An annoying neighbour who distressed a resident by stating terror victim Lee Rigby deserved to die has been found guilty of stalking.
Chesterfield magistrates’ court heard during a trial on Monday, how Mohammed Dar, 52, of Ley Gardens, Alfreton, admitted to police that he made the terror-related comment about the murdered soldier during a mobile phone call as neighbour Louise Mountford walked by.
Dar said: “I was on the telephone talking to my brother and he mentioned Lee Rigby. I made a comment which I now regret. It was one of the things I said to my brother and I am sorry I said it.”
The defendant had also been accused of following Ms Mountford, staring into her home and dressing in outfits as taunts. However, magistrates only found Dar guilty of stalking Ms Mountford on the basis police had spotted him staring into her home twice when they responded to complaints.
Magistrates explained they could not convict Dar on the basis of the Lee Rigby comment because the incident had not happened during charge dates of September and November 2013 and other alleged incidents were dismissed because they had involved unconfirmed dates.
Dar had faced accusations of harassing Ms Mountford while allegedly delighting over the Twin Towers attack during another phone call. Ms Mountford claimed Dar used costumes and props during alleged taunts including binoculars, a Great Britain hat and a headscarf.
Dar said he had bought the hat during Prince William’s wedding, used the headscarf to keep warm and used binoculars because he is interested in astronomy. He claimed neighbours were persecuting him and argued one resident’s video footage of him moving around strangely for long periods outside his home, lying in the road, standing on step ladders and on his wall had not been stalking but was down to his interest in astronomy.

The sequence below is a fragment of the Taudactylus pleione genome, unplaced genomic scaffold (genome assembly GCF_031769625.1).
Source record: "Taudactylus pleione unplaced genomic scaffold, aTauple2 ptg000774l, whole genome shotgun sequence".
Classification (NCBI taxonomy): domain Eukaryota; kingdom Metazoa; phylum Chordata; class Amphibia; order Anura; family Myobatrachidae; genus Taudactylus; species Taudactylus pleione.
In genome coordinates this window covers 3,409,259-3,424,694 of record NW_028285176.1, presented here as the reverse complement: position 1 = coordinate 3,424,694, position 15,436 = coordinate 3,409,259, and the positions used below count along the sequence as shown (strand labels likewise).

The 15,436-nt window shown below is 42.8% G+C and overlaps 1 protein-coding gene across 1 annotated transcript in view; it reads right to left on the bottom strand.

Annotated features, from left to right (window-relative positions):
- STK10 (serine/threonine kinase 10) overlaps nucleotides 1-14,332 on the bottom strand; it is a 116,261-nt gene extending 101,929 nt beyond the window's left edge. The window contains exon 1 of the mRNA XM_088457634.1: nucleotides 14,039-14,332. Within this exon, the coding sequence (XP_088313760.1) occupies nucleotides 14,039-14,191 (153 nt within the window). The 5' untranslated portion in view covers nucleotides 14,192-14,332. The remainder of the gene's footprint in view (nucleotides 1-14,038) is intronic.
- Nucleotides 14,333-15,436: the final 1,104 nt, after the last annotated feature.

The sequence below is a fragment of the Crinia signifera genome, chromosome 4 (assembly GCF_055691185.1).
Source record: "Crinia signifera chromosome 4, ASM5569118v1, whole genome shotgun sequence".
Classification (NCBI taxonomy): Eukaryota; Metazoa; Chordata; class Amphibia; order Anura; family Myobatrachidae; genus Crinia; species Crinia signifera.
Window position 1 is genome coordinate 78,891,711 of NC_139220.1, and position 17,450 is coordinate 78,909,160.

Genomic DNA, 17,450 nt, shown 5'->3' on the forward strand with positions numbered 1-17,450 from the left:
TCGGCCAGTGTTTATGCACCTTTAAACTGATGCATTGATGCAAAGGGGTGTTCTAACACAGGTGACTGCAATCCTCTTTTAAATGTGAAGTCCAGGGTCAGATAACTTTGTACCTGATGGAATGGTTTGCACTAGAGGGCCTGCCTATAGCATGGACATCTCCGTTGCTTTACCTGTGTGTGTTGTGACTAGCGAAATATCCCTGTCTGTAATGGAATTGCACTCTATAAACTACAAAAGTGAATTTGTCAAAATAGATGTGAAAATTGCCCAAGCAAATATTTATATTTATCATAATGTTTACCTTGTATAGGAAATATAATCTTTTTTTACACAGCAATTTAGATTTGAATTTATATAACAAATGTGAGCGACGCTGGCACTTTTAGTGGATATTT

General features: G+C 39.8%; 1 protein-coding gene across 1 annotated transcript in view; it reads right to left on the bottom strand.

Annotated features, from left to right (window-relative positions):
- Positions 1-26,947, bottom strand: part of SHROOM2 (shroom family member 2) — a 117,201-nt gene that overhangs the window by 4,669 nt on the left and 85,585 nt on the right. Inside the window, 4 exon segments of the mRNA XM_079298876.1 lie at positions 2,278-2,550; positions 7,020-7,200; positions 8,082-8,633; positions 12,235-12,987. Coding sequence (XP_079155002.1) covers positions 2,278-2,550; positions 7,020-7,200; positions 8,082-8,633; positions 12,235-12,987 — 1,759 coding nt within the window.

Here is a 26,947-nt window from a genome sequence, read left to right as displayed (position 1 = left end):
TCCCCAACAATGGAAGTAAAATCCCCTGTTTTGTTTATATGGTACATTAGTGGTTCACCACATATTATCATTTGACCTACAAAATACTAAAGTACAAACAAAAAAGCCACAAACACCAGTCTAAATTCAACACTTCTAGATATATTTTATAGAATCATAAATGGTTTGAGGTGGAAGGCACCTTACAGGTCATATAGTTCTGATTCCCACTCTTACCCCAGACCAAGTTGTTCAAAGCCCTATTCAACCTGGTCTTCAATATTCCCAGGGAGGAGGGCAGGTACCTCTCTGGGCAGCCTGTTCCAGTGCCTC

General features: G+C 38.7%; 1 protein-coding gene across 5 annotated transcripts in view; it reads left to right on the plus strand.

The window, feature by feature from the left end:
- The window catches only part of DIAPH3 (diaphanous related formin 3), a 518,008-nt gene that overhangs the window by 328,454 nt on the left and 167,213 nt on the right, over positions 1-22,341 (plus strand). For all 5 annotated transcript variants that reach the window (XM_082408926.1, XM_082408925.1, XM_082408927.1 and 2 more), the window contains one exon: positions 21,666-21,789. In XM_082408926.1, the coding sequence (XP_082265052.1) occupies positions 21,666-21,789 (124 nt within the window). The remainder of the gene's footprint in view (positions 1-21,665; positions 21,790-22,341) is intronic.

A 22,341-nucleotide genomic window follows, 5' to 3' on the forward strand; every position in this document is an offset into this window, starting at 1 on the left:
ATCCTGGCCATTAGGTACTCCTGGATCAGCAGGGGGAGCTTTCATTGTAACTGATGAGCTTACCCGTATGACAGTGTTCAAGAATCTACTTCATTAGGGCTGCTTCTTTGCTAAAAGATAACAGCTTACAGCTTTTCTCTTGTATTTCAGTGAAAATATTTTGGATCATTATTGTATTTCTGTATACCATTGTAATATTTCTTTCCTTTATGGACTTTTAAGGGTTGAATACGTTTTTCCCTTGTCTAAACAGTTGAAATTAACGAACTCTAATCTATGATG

Dar also admitted repeatedly measuring Ms Mountford’s new fence and complaining to Amber Valley Borough Council, but claimed he had done so because it was blocking the view for motorists.
Defence solicitor Denny Lau said Dar enjoys star-gazing and his interest in the fence was down to being strict or eccentric. He added: “We’re not here to decide if Mr Dar is a good neighbour. We must prove criminal liability.”
Magistrates found the accusation Dar had also stalked neighbour Daniel Renshaw between June and October, 2013, by complaining about the firefighter to his work to be not proven because only one alleged incident date was confirmed. But Derbyshire fire service concluded it was not necessary to bring action against Mr Renshaw.
Mr Renshaw told the court he underwent a “stressful time” after Dar contacted his work and made complaints.
Dar accused Mr Renshaw of threatening behaviour but no police action was taken. Dar also reported Mr Renshaw for leaving his car running after he had gone to push another driver’s car.
Mr Renshaw claimed Dar falsely complained to the fire service that he made monkey chants. The service dismissed Dar’s complaints, but difficulties in confirming alleged incident dates meant a related stalking charge against Dar could not be proven.
Dar’s case was adjourned until June 20 for sentencing.